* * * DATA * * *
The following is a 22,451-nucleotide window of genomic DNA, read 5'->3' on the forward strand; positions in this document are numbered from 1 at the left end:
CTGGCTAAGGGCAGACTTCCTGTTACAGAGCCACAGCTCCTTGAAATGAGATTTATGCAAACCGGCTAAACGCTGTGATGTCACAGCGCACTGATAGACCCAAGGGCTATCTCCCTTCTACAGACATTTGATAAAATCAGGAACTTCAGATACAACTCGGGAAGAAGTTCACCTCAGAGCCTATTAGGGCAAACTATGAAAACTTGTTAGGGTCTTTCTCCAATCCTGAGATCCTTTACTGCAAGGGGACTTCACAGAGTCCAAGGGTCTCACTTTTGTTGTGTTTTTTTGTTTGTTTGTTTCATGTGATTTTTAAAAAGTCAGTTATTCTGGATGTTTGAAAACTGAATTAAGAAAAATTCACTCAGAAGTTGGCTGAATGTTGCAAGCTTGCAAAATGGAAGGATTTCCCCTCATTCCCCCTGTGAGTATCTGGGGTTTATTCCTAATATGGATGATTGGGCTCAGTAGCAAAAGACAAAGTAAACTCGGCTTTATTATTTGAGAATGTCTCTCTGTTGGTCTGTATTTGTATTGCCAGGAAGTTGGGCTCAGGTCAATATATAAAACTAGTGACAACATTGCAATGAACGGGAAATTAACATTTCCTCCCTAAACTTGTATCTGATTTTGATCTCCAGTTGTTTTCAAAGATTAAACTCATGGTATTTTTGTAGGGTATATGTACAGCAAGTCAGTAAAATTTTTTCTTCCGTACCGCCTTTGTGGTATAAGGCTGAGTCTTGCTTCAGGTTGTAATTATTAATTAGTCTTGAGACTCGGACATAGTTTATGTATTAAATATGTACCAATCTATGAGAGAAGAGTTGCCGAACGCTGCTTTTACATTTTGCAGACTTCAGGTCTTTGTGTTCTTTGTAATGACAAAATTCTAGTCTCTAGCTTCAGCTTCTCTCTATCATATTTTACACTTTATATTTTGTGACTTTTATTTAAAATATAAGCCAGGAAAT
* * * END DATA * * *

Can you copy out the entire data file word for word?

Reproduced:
The following is a 22,451-nucleotide window of genomic DNA, read 5'->3' on the forward strand; positions in this document are numbered from 1 at the left end:
CTGGCTAAGGGCAGACTTCCTGTTACAGAGCCACAGCTCCTTGAAATGAGATTTATGCAAACCGGCTAAACGCTGTGATGTCACAGCGCACTGATAGACCCAAGGGCTATCTCCCTTCTACAGACATTTGATAAAATCAGGAACTTCAGATACAACTCGGGAAGAAGTTCACCTCAGAGCCTATTAGGGCAAACTATGAAAACTTGTTAGGGTCTTTCTCCAATCCTGAGATCCTTTACTGCAAGGGGACTTCACAGAGTCCAAGGGTCTCACTTTTGTTGTGTTTTTTTGTTTGTTTGTTTCATGTGATTTTTAAAAAGTCAGTTATTCTGGATGTTTGAAAACTGAATTAAGAAAAATTCACTCAGAAGTTGGCTGAATGTTGCAAGCTTGCAAAATGGAAGGATTTCCCCTCATTCCCCCTGTGAGTATCTGGGGTTTATTCCTAATATGGATGATTGGGCTCAGTAGCAAAAGACAAAGTAAACTCGGCTTTATTATTTGAGAATGTCTCTCTGTTGGTCTGTATTTGTATTGCCAGGAAGTTGGGCTCAGGTCAATATATAAAACTAGTGACAACATTGCAATGAACGGGAAATTAACATTTCCTCCCTAAACTTGTATCTGATTTTGATCTCCAGTTGTTTTCAAAGATTAAACTCATGGTATTTTTGTAGGGTATATGTACAGCAAGTCAGTAAAATTTTTTCTTCCGTACCGCCTTTGTGGTATAAGGCTGAGTCTTGCTTCAGGTTGTAATTATTAATTAGTCTTGAGACTCGGACATAGTTTATGTATTAAATATGTACCAATCTATGAGAGAAGAGTTGCCGAACGCTGCTTTTACATTTTGCAGACTTCAGGTCTTTGTGTTCTTTGTAATGACAAAATTCTAGTCTCTAGCTTCAGCTTCTCTCTATCATATTTTACACTTTATATTTTGTGACTTTTATTTAAAATATAAGCCAGGAAAT